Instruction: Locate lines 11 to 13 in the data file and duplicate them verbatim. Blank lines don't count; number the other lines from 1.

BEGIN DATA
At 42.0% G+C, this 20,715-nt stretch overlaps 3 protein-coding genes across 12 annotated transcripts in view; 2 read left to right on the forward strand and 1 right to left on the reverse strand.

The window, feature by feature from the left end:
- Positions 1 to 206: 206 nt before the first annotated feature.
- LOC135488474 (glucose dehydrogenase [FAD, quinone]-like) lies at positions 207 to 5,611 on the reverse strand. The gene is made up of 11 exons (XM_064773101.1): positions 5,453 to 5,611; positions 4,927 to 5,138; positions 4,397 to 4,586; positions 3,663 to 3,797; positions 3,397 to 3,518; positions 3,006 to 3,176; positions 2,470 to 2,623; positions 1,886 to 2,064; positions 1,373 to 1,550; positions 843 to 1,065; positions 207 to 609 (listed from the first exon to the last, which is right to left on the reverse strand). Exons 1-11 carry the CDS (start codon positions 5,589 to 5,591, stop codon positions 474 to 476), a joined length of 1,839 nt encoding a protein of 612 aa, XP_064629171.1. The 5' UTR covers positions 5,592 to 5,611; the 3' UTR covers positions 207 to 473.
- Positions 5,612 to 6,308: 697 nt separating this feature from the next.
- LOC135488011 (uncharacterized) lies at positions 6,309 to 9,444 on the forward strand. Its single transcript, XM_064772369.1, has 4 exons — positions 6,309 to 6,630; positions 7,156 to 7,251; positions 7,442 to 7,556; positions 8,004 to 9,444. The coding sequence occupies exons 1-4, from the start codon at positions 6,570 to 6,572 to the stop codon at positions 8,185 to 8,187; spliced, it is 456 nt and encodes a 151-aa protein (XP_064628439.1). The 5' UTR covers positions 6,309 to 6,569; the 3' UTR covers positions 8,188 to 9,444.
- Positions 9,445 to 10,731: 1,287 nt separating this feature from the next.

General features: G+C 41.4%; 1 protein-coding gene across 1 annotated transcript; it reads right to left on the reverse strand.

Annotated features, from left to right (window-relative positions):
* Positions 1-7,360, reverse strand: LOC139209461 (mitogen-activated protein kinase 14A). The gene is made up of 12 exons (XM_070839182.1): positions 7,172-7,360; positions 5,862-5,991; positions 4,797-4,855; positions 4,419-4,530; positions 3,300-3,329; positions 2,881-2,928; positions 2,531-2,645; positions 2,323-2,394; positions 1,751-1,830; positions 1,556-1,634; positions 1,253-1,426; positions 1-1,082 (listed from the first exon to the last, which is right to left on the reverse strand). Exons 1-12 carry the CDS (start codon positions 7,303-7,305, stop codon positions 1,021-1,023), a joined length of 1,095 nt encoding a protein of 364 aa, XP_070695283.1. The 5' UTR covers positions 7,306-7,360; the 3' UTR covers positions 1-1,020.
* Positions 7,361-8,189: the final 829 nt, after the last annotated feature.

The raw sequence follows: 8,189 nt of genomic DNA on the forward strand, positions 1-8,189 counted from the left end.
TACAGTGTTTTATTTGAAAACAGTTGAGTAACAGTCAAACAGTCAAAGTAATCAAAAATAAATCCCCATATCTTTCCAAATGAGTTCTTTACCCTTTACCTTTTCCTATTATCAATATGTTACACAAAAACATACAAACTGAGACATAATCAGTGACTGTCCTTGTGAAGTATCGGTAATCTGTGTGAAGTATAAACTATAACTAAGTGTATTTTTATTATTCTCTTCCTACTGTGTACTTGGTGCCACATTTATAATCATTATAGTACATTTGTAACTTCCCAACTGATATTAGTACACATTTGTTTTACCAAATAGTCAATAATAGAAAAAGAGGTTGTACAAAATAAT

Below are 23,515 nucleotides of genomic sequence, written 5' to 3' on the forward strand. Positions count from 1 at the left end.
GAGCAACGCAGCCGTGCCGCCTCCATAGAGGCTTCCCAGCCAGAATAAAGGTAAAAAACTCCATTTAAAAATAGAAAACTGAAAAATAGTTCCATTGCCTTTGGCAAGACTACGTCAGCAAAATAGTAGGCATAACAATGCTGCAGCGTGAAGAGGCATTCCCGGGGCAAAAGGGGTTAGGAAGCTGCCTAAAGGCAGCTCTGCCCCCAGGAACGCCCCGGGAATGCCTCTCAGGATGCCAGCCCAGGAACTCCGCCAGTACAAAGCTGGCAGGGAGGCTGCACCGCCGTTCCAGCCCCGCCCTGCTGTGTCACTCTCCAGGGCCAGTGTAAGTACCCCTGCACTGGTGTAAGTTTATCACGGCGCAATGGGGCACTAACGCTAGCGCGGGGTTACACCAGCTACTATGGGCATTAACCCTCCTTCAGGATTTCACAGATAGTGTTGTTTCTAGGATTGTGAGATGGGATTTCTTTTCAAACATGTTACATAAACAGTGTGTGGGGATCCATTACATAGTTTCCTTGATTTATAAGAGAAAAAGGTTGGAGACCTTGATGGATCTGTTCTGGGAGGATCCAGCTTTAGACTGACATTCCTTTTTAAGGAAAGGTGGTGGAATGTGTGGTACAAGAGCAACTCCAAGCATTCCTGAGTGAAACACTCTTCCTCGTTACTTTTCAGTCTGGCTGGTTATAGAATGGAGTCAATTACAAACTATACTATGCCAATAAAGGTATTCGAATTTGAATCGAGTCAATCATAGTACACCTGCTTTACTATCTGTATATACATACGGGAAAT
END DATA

* Positions 7,361-8,189: the final 829 nt, after the last annotated feature.

The raw sequence follows: 8,189 nt of genomic DNA on the forward strand, positions 1-8,189 counted from the left end.
TACAGTGTTTTATTTGAAAACAGTTGAGTAACAGTCAAACAGTCAAAGTAATCAAAAATAAATCCCCATATCTTTCCAAATGAGTTCTTTACCCTTTACCTTTTCCTATTATCAATATGTTACACAAAAACATACAAACTGAGACATAATCAGTGACTGTCCTTGTGAAGTATCGGTAATCTGTGTGAAGTATAAACTATAACTAAGTGTATTTTTATTATTCTCTTCCTACTGTGTACTTGGTGCCACATTTATAATCATTATAGTACATTTGTAACTTCCCAACTGATATTAGTACACATTTGTTTTACCAAATAGTCAATAATAGAAAAAGAGGTTGTACAAAATAAT